Vocalist and guitarist Emma Jansson on life inside the whirlwind of the band rising too fast to keep up with
Girl Scout have definitely earned their music badge. The Stockholm four-piece rose faster than their Spotify releases could keep up – literally. They spent last summer opening for Holly Humberstone, collecting thousands of fans before they’d even released their first single, handing out SoundCloud links to tide them over. Since then they’ve released a string of singles and two EPs and toured with Isle of Wight indie stars Coach Party.
But according to vocalist and guitarist Emma Jansson, the group are living something of a double life. “The routine of touring is kind of nice,” she says, speaking on the phone as she wanders around Oxford, enjoying a short break before the band heads to Rough Trade East London to play an acoustic set. “You have a schedule all day, which is more than I can say for my day to day when I’m at home. In a way, it’s almost a little bit easier to be a functioning person because you just have someone telling you what to do all day and it’s great. It’s like being back in school.”
Life back home in Stockholm is slightly different. “Evelina (Arvidsson Eklind) works at a gift shop for the Nordic museum in Stockholm,” says Jansson. “Viktor (Spasov) is a guitar teacher and Per (Lindberg) is a sound tech. We don’t work full time, but we all work a little bit on the side.” And as for Jansson? “I work at a thrift store,” she says. “I really enjoy it actually. And I have a 30% discount.”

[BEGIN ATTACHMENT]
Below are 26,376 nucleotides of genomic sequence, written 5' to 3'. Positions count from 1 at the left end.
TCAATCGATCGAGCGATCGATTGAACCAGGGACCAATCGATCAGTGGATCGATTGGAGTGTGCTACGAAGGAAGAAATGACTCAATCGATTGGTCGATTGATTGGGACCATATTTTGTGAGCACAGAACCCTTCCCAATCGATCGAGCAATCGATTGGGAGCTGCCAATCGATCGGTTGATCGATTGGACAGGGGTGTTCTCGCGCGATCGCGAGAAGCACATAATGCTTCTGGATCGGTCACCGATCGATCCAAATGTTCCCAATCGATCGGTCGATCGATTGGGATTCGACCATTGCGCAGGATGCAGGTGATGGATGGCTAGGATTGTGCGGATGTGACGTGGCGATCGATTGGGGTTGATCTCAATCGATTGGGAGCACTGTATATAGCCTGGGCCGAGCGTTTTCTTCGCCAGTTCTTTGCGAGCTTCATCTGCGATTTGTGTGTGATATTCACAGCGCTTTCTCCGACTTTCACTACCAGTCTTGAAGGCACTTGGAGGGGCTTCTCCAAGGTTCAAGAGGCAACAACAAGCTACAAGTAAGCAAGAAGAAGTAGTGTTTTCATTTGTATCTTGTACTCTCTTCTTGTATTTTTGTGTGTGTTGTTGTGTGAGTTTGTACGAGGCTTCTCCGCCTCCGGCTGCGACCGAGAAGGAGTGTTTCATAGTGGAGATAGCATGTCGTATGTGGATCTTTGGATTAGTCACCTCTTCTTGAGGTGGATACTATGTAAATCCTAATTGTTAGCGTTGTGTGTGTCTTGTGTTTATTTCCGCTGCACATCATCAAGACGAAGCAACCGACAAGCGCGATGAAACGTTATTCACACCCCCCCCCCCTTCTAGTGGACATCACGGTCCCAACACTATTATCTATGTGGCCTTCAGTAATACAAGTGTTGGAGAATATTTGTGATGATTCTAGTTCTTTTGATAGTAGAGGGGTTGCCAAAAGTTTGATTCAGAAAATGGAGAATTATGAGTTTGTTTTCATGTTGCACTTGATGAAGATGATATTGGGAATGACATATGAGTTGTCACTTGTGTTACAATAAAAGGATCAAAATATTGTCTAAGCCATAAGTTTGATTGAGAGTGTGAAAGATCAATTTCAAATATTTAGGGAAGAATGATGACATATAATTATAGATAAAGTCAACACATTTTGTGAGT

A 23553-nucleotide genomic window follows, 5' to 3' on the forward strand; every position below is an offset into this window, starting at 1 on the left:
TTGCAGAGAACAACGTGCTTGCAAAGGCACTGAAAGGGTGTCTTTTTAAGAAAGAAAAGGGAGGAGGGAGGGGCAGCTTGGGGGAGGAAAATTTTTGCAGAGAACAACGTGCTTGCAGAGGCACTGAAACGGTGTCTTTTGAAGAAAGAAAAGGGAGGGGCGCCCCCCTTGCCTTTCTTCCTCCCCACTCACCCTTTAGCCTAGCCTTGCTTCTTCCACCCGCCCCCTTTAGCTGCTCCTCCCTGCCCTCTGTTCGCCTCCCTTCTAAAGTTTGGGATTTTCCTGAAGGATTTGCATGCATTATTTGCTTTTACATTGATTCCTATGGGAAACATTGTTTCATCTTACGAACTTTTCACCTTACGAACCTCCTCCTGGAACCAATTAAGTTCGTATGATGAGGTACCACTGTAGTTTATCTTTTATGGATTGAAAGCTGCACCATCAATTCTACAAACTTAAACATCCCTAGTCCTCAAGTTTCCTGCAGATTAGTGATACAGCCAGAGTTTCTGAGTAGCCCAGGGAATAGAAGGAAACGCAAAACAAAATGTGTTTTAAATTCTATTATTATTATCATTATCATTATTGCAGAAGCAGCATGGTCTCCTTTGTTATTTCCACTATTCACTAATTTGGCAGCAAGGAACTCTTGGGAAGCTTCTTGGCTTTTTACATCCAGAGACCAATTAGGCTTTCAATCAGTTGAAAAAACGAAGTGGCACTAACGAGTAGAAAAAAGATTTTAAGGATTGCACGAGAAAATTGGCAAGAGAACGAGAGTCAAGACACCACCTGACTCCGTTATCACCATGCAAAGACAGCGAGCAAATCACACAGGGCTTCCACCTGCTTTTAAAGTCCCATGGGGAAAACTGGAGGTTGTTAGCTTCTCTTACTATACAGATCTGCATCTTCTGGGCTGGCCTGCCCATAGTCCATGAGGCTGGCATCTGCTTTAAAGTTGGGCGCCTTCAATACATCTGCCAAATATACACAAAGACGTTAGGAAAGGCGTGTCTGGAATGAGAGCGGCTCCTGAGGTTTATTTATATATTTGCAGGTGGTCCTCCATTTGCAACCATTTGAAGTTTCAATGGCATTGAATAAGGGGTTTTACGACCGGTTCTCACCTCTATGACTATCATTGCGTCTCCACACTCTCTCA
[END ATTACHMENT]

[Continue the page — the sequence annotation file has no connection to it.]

Ahead of Girl Scout’s UK shows, including a stop at London’s Scala, we caught up with Jansson to discuss the band’s quick rise, their shared background in jazz, and how the Beatles inspired the title of their new EP.
How did you all meet?
It’s funny, because we all met in school, but we actually all studied jazz. So it felt very refreshing. We’d all grown up with bands, we were all avid indie rock fans, but we’d obviously dedicated our lives to jazz for a bunch of years. So it was really fun coming back to something else… I hadn’t delved into that genre since I was like 16 or 17.
Why did you guys all end up studying jazz?